What is IOAI
Format of the olympiad
The International Olympiad in Artificial Intelligence consists of two rounds: a scientific round and a practical round.
In both rounds, the aim of the solutions is not necessarily to reach “the correct answer” as there may not be one. The scientific round is metric-oriented, as solutions are scored based on performance on a pre-defined task-specific metric. The practical round is conclusion-oriented, as participants have to design and perform experiments and to draw conclusions about the capabilities and limitations of AI.
In this round, the participating teams are given problems that mimic real-world scientific research and the process of identifying and addressing limitations in an existing approach. Good performance in this round depends on basic coding skills, familiarity with common deep learning Python libraries, and an understanding of the fundamentals of machine learning.
The teams receive 3 problems based on recent AI research 6 weeks in advance of the IOAI, and work on them on their own schedule. At the end of the allotted time, the teams submit their solutions to all 3 problems in the form of working code and model outputs.
At the IOAI, the teams receive a set of 3 new problems to solve, which build on the 3 problems they worked on at home, i.e. the general setting remains the same in terms of AI task, data type, and model architecture, but the teams have to solve a new challenge within this setting.
The problems in the scientific round will be distributed as Google Colab notebooks and solutions will be submitted as a modified version of the same notebook. Participants are required to use Python for their solutions and to ensure that upon submission their notebooks are fully executable within the Colab environment. Further instructions will be given for specific problems regarding the maximum time a notebook should take to execute, the restrictions on the use of pre-trained models, of external data, etc.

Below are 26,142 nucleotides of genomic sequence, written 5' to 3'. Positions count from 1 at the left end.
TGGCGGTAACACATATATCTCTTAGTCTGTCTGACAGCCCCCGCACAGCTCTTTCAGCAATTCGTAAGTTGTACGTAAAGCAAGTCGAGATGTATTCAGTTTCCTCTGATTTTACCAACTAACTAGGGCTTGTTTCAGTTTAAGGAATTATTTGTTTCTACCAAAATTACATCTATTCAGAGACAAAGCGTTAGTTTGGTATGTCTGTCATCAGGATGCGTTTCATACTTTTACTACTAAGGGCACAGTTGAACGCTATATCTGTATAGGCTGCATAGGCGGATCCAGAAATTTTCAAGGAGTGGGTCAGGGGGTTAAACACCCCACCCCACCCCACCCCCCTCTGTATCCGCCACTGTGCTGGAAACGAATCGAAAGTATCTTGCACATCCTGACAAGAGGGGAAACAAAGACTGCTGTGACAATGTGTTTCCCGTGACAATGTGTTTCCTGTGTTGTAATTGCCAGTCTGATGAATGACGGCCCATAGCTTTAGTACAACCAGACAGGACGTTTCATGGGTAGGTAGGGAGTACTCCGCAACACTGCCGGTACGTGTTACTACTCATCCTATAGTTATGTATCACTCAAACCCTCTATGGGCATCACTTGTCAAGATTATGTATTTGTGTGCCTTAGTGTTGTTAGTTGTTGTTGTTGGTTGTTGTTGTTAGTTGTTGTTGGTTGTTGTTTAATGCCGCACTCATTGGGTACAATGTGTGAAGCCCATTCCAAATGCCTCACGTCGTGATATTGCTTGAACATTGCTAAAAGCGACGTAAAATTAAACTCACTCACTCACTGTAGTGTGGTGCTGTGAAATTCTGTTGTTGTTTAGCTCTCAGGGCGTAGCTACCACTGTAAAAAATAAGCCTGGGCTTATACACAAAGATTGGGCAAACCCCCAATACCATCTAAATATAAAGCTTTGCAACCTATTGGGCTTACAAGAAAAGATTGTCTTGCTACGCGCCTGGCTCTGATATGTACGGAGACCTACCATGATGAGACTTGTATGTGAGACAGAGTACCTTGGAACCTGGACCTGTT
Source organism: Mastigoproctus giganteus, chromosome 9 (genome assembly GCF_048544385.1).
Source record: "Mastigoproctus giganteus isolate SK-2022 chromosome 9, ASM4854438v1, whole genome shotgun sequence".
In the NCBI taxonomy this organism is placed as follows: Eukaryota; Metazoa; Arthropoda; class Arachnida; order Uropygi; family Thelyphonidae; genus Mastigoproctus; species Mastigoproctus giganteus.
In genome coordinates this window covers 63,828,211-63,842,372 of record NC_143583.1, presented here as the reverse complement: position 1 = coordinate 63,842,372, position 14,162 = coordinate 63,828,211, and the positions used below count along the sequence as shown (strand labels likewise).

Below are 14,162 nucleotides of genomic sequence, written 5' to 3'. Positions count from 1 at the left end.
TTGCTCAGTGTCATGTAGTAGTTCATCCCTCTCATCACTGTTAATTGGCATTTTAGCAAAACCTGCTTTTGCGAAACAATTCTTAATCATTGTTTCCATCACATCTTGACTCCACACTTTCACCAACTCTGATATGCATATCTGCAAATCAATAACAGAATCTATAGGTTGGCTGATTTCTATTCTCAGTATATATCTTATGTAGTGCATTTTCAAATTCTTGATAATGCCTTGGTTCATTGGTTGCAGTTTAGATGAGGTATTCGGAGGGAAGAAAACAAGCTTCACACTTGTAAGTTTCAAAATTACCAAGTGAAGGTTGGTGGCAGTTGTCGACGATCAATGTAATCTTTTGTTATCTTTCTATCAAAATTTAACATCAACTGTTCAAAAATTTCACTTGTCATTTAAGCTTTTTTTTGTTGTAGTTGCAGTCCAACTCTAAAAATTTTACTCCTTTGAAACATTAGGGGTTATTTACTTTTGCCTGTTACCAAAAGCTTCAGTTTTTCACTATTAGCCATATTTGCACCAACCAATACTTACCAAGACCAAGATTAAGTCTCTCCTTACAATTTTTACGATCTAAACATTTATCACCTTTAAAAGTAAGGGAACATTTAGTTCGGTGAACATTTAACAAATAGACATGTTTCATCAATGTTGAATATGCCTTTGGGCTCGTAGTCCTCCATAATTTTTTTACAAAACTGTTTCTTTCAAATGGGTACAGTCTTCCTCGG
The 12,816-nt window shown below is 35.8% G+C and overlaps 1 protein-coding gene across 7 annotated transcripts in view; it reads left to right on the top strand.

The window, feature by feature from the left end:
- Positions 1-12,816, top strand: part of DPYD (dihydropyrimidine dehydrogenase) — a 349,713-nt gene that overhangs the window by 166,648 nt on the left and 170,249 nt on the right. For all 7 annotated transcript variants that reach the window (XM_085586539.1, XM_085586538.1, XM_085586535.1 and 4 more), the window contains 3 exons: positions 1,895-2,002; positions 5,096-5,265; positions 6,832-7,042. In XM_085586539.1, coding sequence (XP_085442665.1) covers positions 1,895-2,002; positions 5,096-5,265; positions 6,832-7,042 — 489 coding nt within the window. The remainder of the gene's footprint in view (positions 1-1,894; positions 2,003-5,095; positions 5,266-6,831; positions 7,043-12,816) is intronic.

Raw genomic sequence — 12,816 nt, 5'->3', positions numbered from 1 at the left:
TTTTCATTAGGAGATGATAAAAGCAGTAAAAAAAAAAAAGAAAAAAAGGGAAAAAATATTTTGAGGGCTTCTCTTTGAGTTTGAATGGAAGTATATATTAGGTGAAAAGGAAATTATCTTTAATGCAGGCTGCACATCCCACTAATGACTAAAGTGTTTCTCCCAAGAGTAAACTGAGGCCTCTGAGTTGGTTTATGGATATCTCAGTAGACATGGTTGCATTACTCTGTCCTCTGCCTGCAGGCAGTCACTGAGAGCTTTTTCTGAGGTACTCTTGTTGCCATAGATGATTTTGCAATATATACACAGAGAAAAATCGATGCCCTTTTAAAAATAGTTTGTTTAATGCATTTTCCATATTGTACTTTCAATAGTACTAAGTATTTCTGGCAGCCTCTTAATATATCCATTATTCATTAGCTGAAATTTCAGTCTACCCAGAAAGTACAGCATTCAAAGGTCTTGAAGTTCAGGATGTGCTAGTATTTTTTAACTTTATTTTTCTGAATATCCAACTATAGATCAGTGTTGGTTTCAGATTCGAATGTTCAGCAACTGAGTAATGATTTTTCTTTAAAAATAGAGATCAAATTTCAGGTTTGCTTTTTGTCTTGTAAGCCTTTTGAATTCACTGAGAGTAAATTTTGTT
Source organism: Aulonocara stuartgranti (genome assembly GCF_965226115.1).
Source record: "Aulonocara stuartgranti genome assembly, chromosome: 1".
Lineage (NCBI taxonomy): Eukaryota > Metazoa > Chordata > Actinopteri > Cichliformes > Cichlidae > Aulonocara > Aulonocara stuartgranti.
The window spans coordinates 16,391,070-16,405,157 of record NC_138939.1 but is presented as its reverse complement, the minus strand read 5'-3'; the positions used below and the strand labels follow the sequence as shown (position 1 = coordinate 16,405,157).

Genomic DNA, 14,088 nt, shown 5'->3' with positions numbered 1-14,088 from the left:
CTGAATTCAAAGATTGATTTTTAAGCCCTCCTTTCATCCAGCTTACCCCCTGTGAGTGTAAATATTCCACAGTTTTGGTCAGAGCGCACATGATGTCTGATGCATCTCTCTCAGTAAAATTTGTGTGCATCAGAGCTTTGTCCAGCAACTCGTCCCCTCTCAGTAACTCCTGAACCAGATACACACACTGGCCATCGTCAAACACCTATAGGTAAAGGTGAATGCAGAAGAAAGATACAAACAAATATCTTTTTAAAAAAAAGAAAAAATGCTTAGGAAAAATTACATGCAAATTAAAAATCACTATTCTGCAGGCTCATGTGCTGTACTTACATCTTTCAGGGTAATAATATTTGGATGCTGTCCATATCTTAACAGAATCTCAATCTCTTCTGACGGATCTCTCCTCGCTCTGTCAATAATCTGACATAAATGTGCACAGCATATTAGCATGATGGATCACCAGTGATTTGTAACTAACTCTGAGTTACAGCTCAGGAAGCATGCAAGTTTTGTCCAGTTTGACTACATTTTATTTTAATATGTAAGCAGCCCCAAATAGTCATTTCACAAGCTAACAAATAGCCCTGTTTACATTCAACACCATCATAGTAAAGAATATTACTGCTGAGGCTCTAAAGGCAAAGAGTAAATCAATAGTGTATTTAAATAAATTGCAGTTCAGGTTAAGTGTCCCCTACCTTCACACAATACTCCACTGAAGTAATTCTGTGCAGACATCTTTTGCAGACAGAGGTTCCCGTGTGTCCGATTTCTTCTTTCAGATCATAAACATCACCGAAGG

The deliverables for each problem will be clearly stated in the problem description and may include: a score measured on a specific data split, a short written answer or methodological report, a plot visualizing some statistics or results, and others. Each problem will specify how points are distributed between the different deliverables.
The final scores for this round are based in small part on the performance of the solutions developed at home, and in large part on the performance of the solutions developed on site. Exact scoring details will be provided upon distribution of the first set of problems.
This round happens entirely on site at the IOAI and is intended to acquaint students with the workings of widely used AI software like ChatGPT, Dalle-2 and others. The problems require teams to inspect, analyze, and explain scientific questions pertaining to the behavior of working AI software.
Teams are given several problems to work on in a time window of 2 to 4 hours, with access to one computer connected to the internet per team and no other devices. They interact with the AI software through a GUI, the way a regular user would, therefore coding is not required in this round.
The answers submitted at the end of the allotted time are evaluated by the Jury according to a problem-specific criteria that may be based on the metric score a team achieved, on the number of valid solutions they found, on the ingenuity of their solutions, on the robustness of their solution, etc. The way points are allocated will be specified in each problem's description.